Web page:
In Re: Texas Department of Transportation Appeal from 171st District Court of El Paso County (memorandum opinion)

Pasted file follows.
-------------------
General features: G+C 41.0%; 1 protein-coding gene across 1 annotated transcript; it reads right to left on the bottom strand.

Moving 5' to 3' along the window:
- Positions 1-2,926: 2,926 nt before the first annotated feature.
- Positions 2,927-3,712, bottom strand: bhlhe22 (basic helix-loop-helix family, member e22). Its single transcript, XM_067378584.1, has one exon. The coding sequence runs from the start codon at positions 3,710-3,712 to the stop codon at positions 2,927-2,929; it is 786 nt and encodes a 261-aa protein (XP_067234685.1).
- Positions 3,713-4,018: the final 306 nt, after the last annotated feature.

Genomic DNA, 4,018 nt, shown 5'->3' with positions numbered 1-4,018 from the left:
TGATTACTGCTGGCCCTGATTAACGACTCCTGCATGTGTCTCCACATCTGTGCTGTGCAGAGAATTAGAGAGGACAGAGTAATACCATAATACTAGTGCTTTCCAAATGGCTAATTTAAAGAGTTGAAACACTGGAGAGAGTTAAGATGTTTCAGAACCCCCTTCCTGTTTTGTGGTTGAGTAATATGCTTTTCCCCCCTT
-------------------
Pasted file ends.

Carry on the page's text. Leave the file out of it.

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COURT OF APPEALS EIGHTH DISTRICT OF TEXAS EL PASO, TEXAS § IN RE: No. 08-18-00132-CV § TEXAS DEPARTMENT OF TRANSPORTATION, AN ORIGINAL PROCEEDING IN § PROHIBITION AND INJUNCTION RELATOR § § OPINION The Texas Department of Transportation has filed a petition for writ of prohibition against the Honorable Bonnie Rangel, Judge of the 171st District Court of El Paso County, Texas. TxDOT asks that we prohibit Respondent from exercising jurisdiction over cause number 2018DCV1823, styled Genaro Flores v. Texas Department of Transportation, because that proceeding is interfering with this Court’s jurisdiction in a pending appeal. Additionally, TxDOT is requesting that the Court issue a writ of injunction against the Real Party in Interest, Genaro Flores. We conditionally grant the writ of prohibition against the trial court and the writ of injunction against Flores prohibiting the prosecution of Flores’s suit in cause number 2018DCV1823. FACTUAL SUMMARY In 2014, Flores filed an age discrimination suit against TxDOT in cause number 2014DCV1263, styled Genaro Flores v. Texas Department of Transportation. A jury found in Flores’s favor and the trial court signed a judgment on February 15, 2017 awarding Flores money damages and ordering TxDOT to reinstate him to his position as an assistant maintenance supervisor within 30 days. TxDOT timely filed its notice of appeal on February 27, 2017, and the appeal is currently pending in this Court in cause number 08-17-00047-CV, styled Texas Department of Transportation v. Genaro Flores.1 The filing of the notice of appeal by TxDOT had the effect of suspending enforcement of the judgment, including the order to reinstate Flores to his former position. On May 23, 2017, Flores filed a charge of discrimination against TxDOT based on its failure to reinstate Flores. On May 15, 2018, Flores filed a new suit against TxDOT based on its failure to reinstate him as required by the judgment entered in cause number 2014DCV1263. That case is styled Genaro Flores v. Texas Department of Transportation (cause number 2018DCV1823) and is pending in the 171st District Court. Flores is proceeding with discovery in the new suit. TxDOT filed its petition seeking issuance of the writs of prohibition and injunction to prohibit the trial court and Flores from proceeding with cause number 2018DCV1823 during the pendency of the pending appeal (cause number 08-17-00047-CV). ENFORCEMENT OF THE SUPERSEDED JUDGMENT In two related issues, TxDOT challenges Flores’ efforts to enforce the superseded judgment by filing a new suit. In Issue One, it argues that the continued prosecution of Flores’s suit in cause number 2018DCV1823 is an impermissible attempt to enforce the superseded judgment that is the subject of its appeal in cause number 08-17-00047-CV and is interfering with the subject matter of the appeal and our jurisdiction. TxDOT asks the Court to conditionally issue the writ of prohibition and order the trial court to refrain from taking any action in cause number 2018DCV1823 during the pendency of the appeal. In Issue Two, TxDOT contends that the Court 1 The parties presented oral argument in the case on March 7, 2019 and the case has been submitted for decision. An opinion and judgment have not yet issued. -2- should issue a writ of injunction against Flores to prevent him from seeking enforcement of the superseded judgment or prosecuting his claims in cause number 2018DCV1823 until the appeal has been finally resolved. A court of appeals has the power to issue all writs necessary to enforce its jurisdiction. TEX.GOV’T CODE ANN. § 22.221(a). Its power to grant injunctive relief is limited, however, to protecting its jurisdiction over the subject matter of a pending appeal or preventing an unlawful interference with the enforcement of its judgments and decrees. Ott v. Bell, 606 S.W.2d 955, 957 (Tex.Civ.App.--Waco 1980, no writ). A writ of prohibition operates like an injunction issued by a superior court to control, limit, or prevent action in a court of inferior jurisdiction. Holloway v. Fifth Court of Appeals, 767 S.W.2d 680, 682 (Tex. 1989); In re Cap Rock Energy Corporation, 225 S.W.3d 160 (Tex.App.--El Paso 2005, orig. proceeding). The purpose of the writ is to enable a superior court to protect and enforce its jurisdiction and judgments. Holloway, 767 S.W.2d at 683; Cap Rock, 225 S.W.3d at 160. The writ of prohibition has three functions: (1) preventing interference with higher courts in deciding a pending appeal; (2) preventing an inferior court from entertaining suits which will relitigate controversies which have already been settled by issuing courts; and (3) prohibiting a trial court’s action when it affirmatively appears that the court lacks jurisdiction. In re Johnson, 961 S.W.2d 478, 481 (Tex.App.--Corpus Christi-Edinburg 1997, orig. proceeding); Texas Capital BankWestwood v. Johnson, 864 S.W.2d 186, 187 (Tex.App.--Texarkana 1993, orig. proceeding); McClelland v. Partida, 818 S.W.2d 453, 456 (Tex.App.--Corpus Christi 1991, orig. proceeding). The writ is typically used to protect the subject matter of an appeal or to prohibit an unlawful interference with the enforcement of a superior court’s orders and judgments. Holloway, 767 S.W.2d at 683. In this case, TxDOT is seeking to protect the subject matter of the pending appeal -3- and its right to supersede the judgment. Protecting the Subject Matter of a Pending Appeal In its first issue, TxDOT argues that the continued prosecution of Flores’s suit in cause number 2018DCV1823 is an impermissible effort to enforce the superseded judgment that is the subject of its appeal in cause number 08-17-00047-CV. TxDOT asks the Court to conditionally issue the writ of prohibition and order the trial court to refrain from taking any action in cause number 2018DCV1823 until the appeal is finally resolved. Rule 24.1 of the Texas Rules of Appellate Procedure addresses the methods for superseding a judgment, including the filing of a supersedeas bond. TEX.R.APP.P. 24.1(a). Rule 24.2 establishes the procedures to be followed for determining the amount of bond, deposit, or security required when the judgment is for recovery of money, recovery of property, or for something other than money or an interest in property. See TEX.R.APP.P. 24.2(a)(1)-(3). Enforcement of a judgment must be suspended if the judgment is superseded. TEX.R.APP.P. 24.1(f)(addressing effect of supersedeas). In civil cases, the filing of a notice of appeal does not suspend enforcement of the judgment, and enforcement of the judgment may proceed unless: (1) the judgment is superseded in accordance with Rule 24.1, or (2) the appellant is entitled to supersede the judgment without security by filing a notice of appeal. TEX.R.APP.P. 25.1(h). Pursuant to Section 6.001 of the Civil Practice and Remedies Code, the state and its departments are exempt from the filing of a bond for court costs or appeal. TEX.CIV.PRAC.&REM.CODE ANN. § 6.001(b)(1), (2). This statute has been construed as exempting the listed governmental entities and officers from posting a supersedeas bond on appeal. See In re Long, 984 S.W.2d 623, 625 (Tex. 1999)(per curiam); Ammex Warehouse Co. v. Archer, 381 -4- S.W.2d 478, 481-82 (Tex. 1964)(construing the predecessor statute); see also Enriquez v. Hooten, 857 S.W.2d 153, 154 (Tex.App.--El Paso 1993, no writ). By timely filing its notice of appeal, TxDOT superseded the judgment entered in cause number 2014DCV1263. See TEX.R.APP.P. 25.1(h). Flores does not argue, and the original proceeding record does not reflect, that the trial court declined to permit the judgment to be superseded as permitted by Rule 24.2(a)(3) or that Flores posted security in an amount ordered by the trial court. See TEX.R.APP.P. 24.2(a)(3)(providing that in a case where the judgment is for something other than money or an interest in property, the trial court must set the amount and type of security to be posted by the judgment debtor and giving the trial court discretion to decline to permit judgment to be superseded if the judgment creditor posts security ordered by the trial court in an amount and type that will secure the judgment debtor against any loss or damages caused by the relief granted the judgment creditor if an appellate court determines on final disposition that the relief was improper). Therefore, enforcement of the superseded judgment is prohibited. The basis for Flores’s suit in cause number 2018DCV1823 is TxDOT’s failure to reinstate him in accordance with the judgment entered in cause number 2014DCV1263. Flores’s prosecution of the new suit is a blatant attempt to enforce the superseded judgment even though it is pending on appeal. This attempt to enforce the superseded judgment is prohibited by the Rules of Appellate Procedure. More significantly, it is interfering with the subject matter of the pending appeal and with this Court’s appellate jurisdiction over cause number 08-17-00047-CV. See Builder’s Sand, Inc. v. Dalehite, 654 S.W.2d 858, 858 (Tex.App.--Houston [14th Dist.] 1983, orig. proceeding)(issuing writ prohibiting trial court from proceeding in a second suit which depended on validity of prior judgment which was then pending on appeal because the second suit would interfere with the appellate court’s jurisdiction over the pending appeal). Issue One is sustained. -5- Writ of Injunction In Issue Two, TxDOT contends that Flores should be enjoined from further efforts to enforce the superseded judgment. “Any action in disregard of a supersedeas is contempt of the jurisdiction of the court in which an appeal, with supersedeas, is pending.” Ammex Warehouse, 381 S.W.2d at 483; In re Shopoff Advisors, L.P., No. 04-18-00001-CV, 2018 WL 733789, at *3 (Tex.App.--San Antonio Feb. 7, 2018, orig. proceeding)(mem. opin.), quoting McDowell v. Hightower, 111 Tex. 585, 242 S.W. 753, 753 (1922); In re City of Cresson, 245 S.W.3d 72, 75 (Tex.App.--Fort Worth 2008, no pet.). An appellate court may issue a writ of injunction to protect and enforce the rights of a litigant who has superseded a trial court’s judgment. In re City of Cresson, 245 S.W.3d at 75, citing Herring v. Houston National Exchange Bank, 113 Tex. 337, 255 S.W. 1097, 1101-03 (1923); see also Ammex Warehouse, 381 S.W.2d at 481-85 (holding that appellate court could properly issue writ of prohibition to prevent trial judge’s temporary injunction order from interfering with State’s right to supersede judgment on appeal). Flores’s action in filing and prosecuting a suit seeking to enforce the superseded judgment is interfering with TxDOT’s right to supersede the judgment and pursue its appeal to this Court. Issue Two is sustained. Having sustained Issue One, we conditionally grant TxDOT’s petition for writ of prohibition. We direct the trial court to refrain from conducting any further proceedings or taking any further action in cause number 2018DCV1823 until TxDOT’s appeal in our cause number 0817-00047-CV is finally concluded. The writ of prohibition will issue only if the trial court fails to act in accordance with this opinion. Having sustained Issue Two, we conditionally grant TxDOT’s petition for a writ of injunction against Flores. We order Flores to refrain from prosecuting cause number -6- 2018DCV1823 or seeking enforcement of the superseded judgment until TxDOT’s appeal in our cause number 08-17-00047-CV is finally concluded. The writ of injunction will issue only if Flores fails to act in accordance with this opinion. April 24, 2019 YVONNE T. RODRIGUEZ, Justice Before McClure, C.J., Rodriguez, and Palafox, JJ. -7-